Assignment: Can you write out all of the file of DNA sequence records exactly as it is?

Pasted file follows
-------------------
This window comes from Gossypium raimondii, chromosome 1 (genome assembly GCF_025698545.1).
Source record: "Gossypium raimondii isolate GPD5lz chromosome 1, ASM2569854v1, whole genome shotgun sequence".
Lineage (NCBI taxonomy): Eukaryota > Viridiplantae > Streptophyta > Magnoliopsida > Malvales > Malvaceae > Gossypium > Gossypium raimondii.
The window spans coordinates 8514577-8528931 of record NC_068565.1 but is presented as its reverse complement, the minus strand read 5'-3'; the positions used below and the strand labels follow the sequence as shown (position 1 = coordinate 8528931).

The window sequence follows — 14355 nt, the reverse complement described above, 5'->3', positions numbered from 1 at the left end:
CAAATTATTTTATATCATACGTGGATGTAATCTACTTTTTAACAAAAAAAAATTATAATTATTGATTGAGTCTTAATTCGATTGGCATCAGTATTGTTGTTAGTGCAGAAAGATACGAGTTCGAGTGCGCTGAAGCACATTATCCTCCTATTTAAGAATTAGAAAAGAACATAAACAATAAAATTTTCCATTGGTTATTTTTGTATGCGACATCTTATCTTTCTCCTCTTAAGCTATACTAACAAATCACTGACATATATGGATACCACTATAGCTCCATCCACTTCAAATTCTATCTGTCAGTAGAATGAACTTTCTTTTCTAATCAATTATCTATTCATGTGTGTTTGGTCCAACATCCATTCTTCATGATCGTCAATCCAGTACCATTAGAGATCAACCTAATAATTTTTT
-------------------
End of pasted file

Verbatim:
This window comes from Gossypium raimondii, chromosome 1 (genome assembly GCF_025698545.1).
Source record: "Gossypium raimondii isolate GPD5lz chromosome 1, ASM2569854v1, whole genome shotgun sequence".
Lineage (NCBI taxonomy): Eukaryota > Viridiplantae > Streptophyta > Magnoliopsida > Malvales > Malvaceae > Gossypium > Gossypium raimondii.
The window spans coordinates 8514577-8528931 of record NC_068565.1 but is presented as its reverse complement, the minus strand read 5'-3'; the positions used below and the strand labels follow the sequence as shown (position 1 = coordinate 8528931).

The window sequence follows — 14355 nt, the reverse complement described above, 5'->3', positions numbered from 1 at the left end:
CAAATTATTTTATATCATACGTGGATGTAATCTACTTTTTAACAAAAAAAAATTATAATTATTGATTGAGTCTTAATTCGATTGGCATCAGTATTGTTGTTAGTGCAGAAAGATACGAGTTCGAGTGCGCTGAAGCACATTATCCTCCTATTTAAGAATTAGAAAAGAACATAAACAATAAAATTTTCCATTGGTTATTTTTGTATGCGACATCTTATCTTTCTCCTCTTAAGCTATACTAACAAATCACTGACATATATGGATACCACTATAGCTCCATCCACTTCAAATTCTATCTGTCAGTAGAATGAACTTTCTTTTCTAATCAATTATCTATTCATGTGTGTTTGGTCCAACATCCATTCTTCATGATCGTCAATCCAGTACCATTAGAGATCAACCTAATAATTTTTT